Figure skating is harder than hockey

Figure skating is harder than hockey

When people watch Olympic figure skating, they often think, Wow, that skirt is a little short. Their arms look pretty there. Oh, they fell. A lot of people don’t think about the technicality of figure skating. But, the reality is that figure skating is far more difficult than hockey in the terms of technicality, equal access to practice times, and cost.

In the United States Figure Skating Association (USFS), skaters need to have “flow and effortless glide” as well as “balance and rhythmic knee action and precision of foot placement.” Yet some hockey players and their fans think it requires no talent.

As a figure skater, I have been the target of  a lot of rude comments attacking my sport. At my old ice arena, figure skaters got two hours of ice time on Friday and two hours on Saturday. Most of that time was for classes for kids who were learning to skate. Four hours may seem like a decent amount of time to a non-figure skater, but real Olympic skaters skate every day for multiple hours. Having ice time is important because that’s obviously how a skater progresses. At my old rink, all the ice time was given to the hockey players and, at school, they would tell me that my sport required no talent. and that I was taking their ice time.

When hockey and figure skating are compared, I feel it’s obvious that figure skating is harder. Sure, they both take years to perfect, but figure skating requires way more skills. According to the Beginners’ Guide to Ice Hockey, hockey skills are basically knowing how to skate, stick handling, shooting the puck, and stopping a puck if it comes to the goalie. But figure skating requires more skills. In the beginning levels in USFS, figure skating requires a skater to do edge work, half rotation jumps, and spins. And in the more advanced levels, skaters have to launch themselves onthe ice and rotate one or more times in the air and land perfectly on one leg. Along with that, a skater has to do complicated edge work and spins with their leg in different places on the very top of their blade.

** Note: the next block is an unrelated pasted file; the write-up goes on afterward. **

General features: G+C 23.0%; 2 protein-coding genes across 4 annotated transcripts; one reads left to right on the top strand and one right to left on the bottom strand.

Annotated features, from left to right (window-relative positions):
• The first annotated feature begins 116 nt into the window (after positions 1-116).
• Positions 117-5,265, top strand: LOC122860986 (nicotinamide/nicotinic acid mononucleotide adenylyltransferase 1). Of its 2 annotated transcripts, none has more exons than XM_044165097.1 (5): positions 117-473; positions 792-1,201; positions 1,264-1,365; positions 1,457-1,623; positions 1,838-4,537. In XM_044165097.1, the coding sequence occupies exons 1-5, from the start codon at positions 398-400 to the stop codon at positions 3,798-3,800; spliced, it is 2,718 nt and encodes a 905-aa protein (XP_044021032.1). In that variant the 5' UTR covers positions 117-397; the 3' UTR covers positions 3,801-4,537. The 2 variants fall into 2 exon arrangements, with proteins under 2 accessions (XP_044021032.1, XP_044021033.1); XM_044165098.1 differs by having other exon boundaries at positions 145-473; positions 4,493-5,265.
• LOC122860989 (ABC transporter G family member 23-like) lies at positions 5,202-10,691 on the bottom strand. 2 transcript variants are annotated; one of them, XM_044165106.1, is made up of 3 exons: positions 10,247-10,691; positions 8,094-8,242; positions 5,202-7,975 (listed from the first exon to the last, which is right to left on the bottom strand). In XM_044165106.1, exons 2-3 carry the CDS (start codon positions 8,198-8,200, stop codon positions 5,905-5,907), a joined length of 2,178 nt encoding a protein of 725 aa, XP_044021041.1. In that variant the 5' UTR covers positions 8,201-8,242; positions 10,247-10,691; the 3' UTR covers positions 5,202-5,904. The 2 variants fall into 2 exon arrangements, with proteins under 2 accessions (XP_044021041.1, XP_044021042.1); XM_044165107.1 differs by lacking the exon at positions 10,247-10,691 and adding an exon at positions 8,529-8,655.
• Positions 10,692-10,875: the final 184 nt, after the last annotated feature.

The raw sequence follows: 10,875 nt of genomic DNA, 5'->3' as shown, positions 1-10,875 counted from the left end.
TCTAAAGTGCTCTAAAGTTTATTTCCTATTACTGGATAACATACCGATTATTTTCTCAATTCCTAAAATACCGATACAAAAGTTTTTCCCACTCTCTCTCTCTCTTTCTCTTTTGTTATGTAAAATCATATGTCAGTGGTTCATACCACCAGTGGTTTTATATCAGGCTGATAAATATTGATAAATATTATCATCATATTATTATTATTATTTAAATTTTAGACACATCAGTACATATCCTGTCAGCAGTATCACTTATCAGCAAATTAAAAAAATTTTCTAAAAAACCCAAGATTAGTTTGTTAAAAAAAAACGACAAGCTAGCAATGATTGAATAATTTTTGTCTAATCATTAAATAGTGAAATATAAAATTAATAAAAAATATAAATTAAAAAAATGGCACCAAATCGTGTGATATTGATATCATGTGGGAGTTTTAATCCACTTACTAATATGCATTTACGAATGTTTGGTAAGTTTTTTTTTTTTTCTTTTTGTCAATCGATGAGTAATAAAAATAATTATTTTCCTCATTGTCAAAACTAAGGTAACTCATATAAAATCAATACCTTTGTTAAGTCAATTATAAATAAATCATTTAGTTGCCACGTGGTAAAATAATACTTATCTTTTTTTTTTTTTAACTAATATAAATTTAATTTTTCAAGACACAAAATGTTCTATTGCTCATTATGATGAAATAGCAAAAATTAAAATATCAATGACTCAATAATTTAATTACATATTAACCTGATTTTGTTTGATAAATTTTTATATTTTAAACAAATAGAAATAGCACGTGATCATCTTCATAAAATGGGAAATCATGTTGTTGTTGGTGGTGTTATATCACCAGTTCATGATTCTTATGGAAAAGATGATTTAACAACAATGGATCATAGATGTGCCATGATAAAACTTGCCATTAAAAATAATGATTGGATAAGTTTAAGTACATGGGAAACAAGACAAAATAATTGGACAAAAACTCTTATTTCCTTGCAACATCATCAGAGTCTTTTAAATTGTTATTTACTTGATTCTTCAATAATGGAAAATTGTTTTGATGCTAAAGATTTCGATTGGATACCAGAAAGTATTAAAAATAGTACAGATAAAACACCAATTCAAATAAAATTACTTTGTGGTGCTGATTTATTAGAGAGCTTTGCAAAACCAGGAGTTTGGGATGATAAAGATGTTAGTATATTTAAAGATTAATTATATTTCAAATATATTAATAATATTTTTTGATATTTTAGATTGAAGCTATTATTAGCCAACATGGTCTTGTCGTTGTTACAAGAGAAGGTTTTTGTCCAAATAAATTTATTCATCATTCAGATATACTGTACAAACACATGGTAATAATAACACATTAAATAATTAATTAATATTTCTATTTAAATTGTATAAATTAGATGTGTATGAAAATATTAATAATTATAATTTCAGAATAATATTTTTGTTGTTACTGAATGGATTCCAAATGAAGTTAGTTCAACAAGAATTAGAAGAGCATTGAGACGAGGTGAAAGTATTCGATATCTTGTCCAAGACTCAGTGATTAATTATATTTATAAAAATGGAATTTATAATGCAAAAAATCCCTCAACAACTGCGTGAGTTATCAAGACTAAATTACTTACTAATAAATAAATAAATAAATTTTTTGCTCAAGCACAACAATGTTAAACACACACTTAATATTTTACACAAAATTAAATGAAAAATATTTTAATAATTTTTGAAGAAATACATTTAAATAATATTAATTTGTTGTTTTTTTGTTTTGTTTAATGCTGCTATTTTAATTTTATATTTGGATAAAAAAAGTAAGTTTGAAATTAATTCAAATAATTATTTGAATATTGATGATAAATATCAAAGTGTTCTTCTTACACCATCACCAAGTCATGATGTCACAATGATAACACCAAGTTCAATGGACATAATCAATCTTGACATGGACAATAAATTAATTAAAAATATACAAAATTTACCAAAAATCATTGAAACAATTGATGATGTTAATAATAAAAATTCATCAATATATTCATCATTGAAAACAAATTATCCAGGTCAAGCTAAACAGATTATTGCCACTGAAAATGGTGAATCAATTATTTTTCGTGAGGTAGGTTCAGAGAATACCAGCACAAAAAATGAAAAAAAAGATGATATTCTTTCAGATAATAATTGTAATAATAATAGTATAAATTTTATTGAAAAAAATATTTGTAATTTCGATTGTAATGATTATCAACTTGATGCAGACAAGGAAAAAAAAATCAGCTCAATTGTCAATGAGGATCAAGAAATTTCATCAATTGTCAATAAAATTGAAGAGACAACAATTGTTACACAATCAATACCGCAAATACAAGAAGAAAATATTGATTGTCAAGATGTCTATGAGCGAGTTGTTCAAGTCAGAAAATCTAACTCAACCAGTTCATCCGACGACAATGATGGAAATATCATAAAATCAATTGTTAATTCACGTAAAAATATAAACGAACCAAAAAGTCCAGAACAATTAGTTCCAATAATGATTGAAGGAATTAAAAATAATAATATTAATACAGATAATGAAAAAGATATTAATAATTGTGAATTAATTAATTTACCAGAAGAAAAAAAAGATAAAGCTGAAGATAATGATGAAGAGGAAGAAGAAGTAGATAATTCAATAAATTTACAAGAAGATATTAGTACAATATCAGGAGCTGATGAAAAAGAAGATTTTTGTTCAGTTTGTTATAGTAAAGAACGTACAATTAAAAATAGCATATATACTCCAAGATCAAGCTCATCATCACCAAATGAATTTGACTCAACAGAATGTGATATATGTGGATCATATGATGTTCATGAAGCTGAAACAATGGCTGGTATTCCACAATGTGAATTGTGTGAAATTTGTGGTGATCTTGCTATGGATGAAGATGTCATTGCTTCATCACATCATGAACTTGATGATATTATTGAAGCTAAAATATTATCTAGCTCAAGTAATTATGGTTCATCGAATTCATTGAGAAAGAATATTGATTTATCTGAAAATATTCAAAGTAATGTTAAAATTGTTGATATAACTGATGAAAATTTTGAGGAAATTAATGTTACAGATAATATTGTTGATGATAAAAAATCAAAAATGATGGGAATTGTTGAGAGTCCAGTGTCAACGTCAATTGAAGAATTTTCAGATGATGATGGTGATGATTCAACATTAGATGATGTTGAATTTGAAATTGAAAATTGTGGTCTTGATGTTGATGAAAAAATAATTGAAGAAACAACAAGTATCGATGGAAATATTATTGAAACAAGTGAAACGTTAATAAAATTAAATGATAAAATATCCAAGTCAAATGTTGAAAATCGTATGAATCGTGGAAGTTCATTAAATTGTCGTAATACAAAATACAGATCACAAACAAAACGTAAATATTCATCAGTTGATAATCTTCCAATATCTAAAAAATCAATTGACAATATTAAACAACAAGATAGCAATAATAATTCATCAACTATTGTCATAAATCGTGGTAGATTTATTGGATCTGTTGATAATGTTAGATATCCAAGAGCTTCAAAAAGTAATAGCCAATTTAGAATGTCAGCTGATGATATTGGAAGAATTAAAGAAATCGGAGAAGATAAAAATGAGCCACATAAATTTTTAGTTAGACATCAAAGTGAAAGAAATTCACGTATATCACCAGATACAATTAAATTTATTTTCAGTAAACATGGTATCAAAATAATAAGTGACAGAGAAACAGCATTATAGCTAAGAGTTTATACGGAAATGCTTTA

Figure skating also costs more than hockey. According to New to Hockey, used basic hockey gear costs $50-200 and hockey skates cost different price points depending on what type of player is using them. Recreational skates cost $150-$400 and competitive skates cost $400-$800. Adding up the highest amount of those prices for a competitive player equals $1,600.

Figure skates have an interesting system: as a skater progresses in levels, they have to keep getting new skates so that the ankle has more resistance so the skater can jump higher. According to Skaters Dad, beginning figure skates cost $50-$75 and higher level skates cost $400-$2,000  and are especially expensive if a skater buys the boot and blade separately. And don’t even get me started on figure skating dresses! Those tiny pieces of fabric can cost parents and skaters so much money. Time says that figure skating dresses can reach $10,000 and over when they are custom made. When my mom and I went shopping for a dress for my competition, we had a budget set for $100 and found about three dresses that fit that price point, not to mention skaters also have to pay to participate in competitions and to be in a club so that they can compete. Adding all the highest prices for figure skating gear equals about $12,000. That is about a $10,400 difference between the two highest levels. I feel that this proves, beyond a shadow of a doubt, that figure skating is harder than hockey.